Nov 11, 2005

Paris' Banlieues are Burning: Schadenfreud for the French

(Written 2 weeks earlier than the date of this blog post)

I should be ashamed to take delight in the French's misfortunes, but I'm not.

The French told us that we should appease Muslim extremists, that 'taking them on' is the wrong policy. The French went on to say that they have so much more culture, knowledge, finesse, experience, etc., etc. in managing national issues than we idiotic children so we should follow their advice. They might have partaken a bit of Schadenfreud when our guys were getting killed in Iraq.

So now, their liberal immigration policies, combined with their Chauvinistic culture and Socialist economic practices have blossomed to riots all over their country. I hope the Muslim underclasses of Germany and Great Britain decide to emulate.

You might say what's happening to them and how they deal with it has nothing to do with us. But it DOES affect us because their policies HURT us by:

- radicalizing the Muslim youth, who might graduate to being suicide bombers. Exerpted from The Economist:

The role of Islam in the rioting is more complicated. Some
commentators see signs of a jihad on the streets of Paris. Ivan Rioufol, a columnist for Le Figaro, called it “the beginnings of an intifada”. Yet intelligence sources suggest that this is not organised violence but anarchic rioting, helped by internet and mobile-phone contact. Roughly half of those arrested have been teenagers, most of them in their own suburbs, since they lack the transport to go anywhere else. Even in Evry, where the petrol-bomb store was uncovered, officials say that the teenagers involved were petty criminals, not radicalised fanatics. This was the angry rebellion of a beardless, Nike-wearing teenage underclass.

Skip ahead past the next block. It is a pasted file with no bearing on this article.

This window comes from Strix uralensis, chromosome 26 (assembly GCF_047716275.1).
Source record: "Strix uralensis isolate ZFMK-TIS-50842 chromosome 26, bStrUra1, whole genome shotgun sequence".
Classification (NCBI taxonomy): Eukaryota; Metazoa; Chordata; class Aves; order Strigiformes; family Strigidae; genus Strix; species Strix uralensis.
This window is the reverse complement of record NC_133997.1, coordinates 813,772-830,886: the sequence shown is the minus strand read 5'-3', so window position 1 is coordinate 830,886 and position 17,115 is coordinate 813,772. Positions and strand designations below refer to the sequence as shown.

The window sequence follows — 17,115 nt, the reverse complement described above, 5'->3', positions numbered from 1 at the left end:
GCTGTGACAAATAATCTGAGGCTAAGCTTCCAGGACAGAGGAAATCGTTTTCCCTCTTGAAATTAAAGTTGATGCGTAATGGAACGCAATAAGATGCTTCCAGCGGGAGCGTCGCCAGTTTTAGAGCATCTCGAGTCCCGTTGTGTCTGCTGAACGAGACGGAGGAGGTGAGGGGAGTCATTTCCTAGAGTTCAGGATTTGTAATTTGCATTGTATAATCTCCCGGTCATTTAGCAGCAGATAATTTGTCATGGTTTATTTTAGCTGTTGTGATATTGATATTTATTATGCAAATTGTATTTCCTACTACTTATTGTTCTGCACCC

- consolidating the 'brotherhood of Muslims" worldwide (exerpted from The

Officials are particularly concerned by French Muslims now in Iraq, and by recent converts, especially those who found their faith in prison; ...

- weakening their economies
- destablizing their governments

Even assuming that the rioting works itself out, no mainstream politician is likely to emerge unscathed. The far right will surely gain support. But the Socialist Party has been too split to offer any sensible suggestions. And the centre-right government has been left looking impotent, confused and more engrossed by the undeclared contest between Mr de Villepin and Mr Sarkozy ahead of the 2007 presidential election than by the need to formulate social policy.

America might have to expend our lives and treasure to save their asses again.

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